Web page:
Scheduled Tasks allow you to do some scheduling. For example you can set the scanner to start at a certain hour. If you do not want to or can’t scan during the day, set it to start a scan at a certain hour. Unfortunately it does not allow to run a macro as a scheduled tasks and the options are very limited.

Schedule task options Schedule task options

1.6.1 Burp Collaborator Server

Burp Collaborator is the new thing. Default setting is to Use the default collaborator server which is annoying. So after every new installation of Burp, this is one of the options that I modify. I am not quite sure what kind of information is passed to the server, but I’d rather not have our clients’ info sent to the default server. You can run your own too. Read more about it in the documentation.

2. Alerts

Alerts tab is important. Especially on TLS connection problem or timeouts. Pay close attention to this tab and read the information if it lights up.

3. Extender

Burp has support for extensions. Extensions can be created in Java, Python or Ruby. Unfortunately there is not a lot of documentation for non-Java extension deployment. Personally I prefer Python and most of what I have learned has been from reading other people’s extensions.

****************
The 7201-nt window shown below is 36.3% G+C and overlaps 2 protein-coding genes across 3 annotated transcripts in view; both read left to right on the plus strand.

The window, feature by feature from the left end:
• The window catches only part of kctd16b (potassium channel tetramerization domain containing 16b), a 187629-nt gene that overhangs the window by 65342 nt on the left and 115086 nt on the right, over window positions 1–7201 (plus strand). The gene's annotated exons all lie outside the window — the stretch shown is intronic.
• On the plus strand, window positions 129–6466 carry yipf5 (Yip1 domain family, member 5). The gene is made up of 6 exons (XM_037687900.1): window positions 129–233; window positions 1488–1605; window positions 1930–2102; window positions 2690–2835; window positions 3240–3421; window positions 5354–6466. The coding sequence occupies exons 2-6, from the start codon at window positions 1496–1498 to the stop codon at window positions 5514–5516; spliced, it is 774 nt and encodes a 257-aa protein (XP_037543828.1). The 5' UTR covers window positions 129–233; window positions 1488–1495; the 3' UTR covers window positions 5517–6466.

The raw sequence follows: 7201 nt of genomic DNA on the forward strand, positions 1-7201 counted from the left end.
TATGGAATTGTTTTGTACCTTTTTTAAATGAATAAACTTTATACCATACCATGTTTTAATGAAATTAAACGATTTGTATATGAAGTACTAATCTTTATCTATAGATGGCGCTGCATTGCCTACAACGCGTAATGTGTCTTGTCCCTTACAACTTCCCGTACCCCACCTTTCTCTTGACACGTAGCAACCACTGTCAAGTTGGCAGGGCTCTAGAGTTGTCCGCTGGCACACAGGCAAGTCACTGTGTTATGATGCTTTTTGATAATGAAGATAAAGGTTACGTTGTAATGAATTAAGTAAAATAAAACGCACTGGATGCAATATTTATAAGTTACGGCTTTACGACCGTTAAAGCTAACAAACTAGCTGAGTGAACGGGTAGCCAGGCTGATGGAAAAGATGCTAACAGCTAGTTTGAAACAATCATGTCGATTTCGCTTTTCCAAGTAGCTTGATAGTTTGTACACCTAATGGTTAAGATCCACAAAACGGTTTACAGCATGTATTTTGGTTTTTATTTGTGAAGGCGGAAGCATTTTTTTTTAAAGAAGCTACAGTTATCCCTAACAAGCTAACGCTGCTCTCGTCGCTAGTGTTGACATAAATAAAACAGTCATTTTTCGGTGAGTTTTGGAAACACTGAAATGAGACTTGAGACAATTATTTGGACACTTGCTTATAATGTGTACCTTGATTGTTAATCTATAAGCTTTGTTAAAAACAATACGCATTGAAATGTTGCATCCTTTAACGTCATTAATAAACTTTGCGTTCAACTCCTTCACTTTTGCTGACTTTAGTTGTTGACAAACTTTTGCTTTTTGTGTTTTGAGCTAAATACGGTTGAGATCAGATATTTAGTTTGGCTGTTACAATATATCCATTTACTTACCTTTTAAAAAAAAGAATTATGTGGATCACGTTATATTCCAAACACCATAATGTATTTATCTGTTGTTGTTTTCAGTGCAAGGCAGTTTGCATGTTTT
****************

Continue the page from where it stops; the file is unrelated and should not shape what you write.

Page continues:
3.1 Extensions

This tab shows the current extensions and if they are loaded. It also displays their output and errors. You can also add extensions here. After loading an extension pay attention to the errors tab in case there are errors. Adding an extension is simple, click Add and then select the type and path to the extension file. I usually put them in a sub-directory inside the Burp directory.

3.2 BApp Store

Installing plugins from the Burp app store is a breeze. Just switch to this tab, select the extension and click Install. If the extension is written in Python you have to install Jython and if it is not set in the application, Burp conveniently shows you a Download Jython button.

Need Jython Need Jython

Clicking on the download button open up this page. Download the latest Standalone Jar. I usually just put it in the same directory as Burp. Then switch to the Extender > Options tab and select it under the Python Environment > Location of the Jython standalone JAR file and you are good to go.

Path to Jython Path to Jython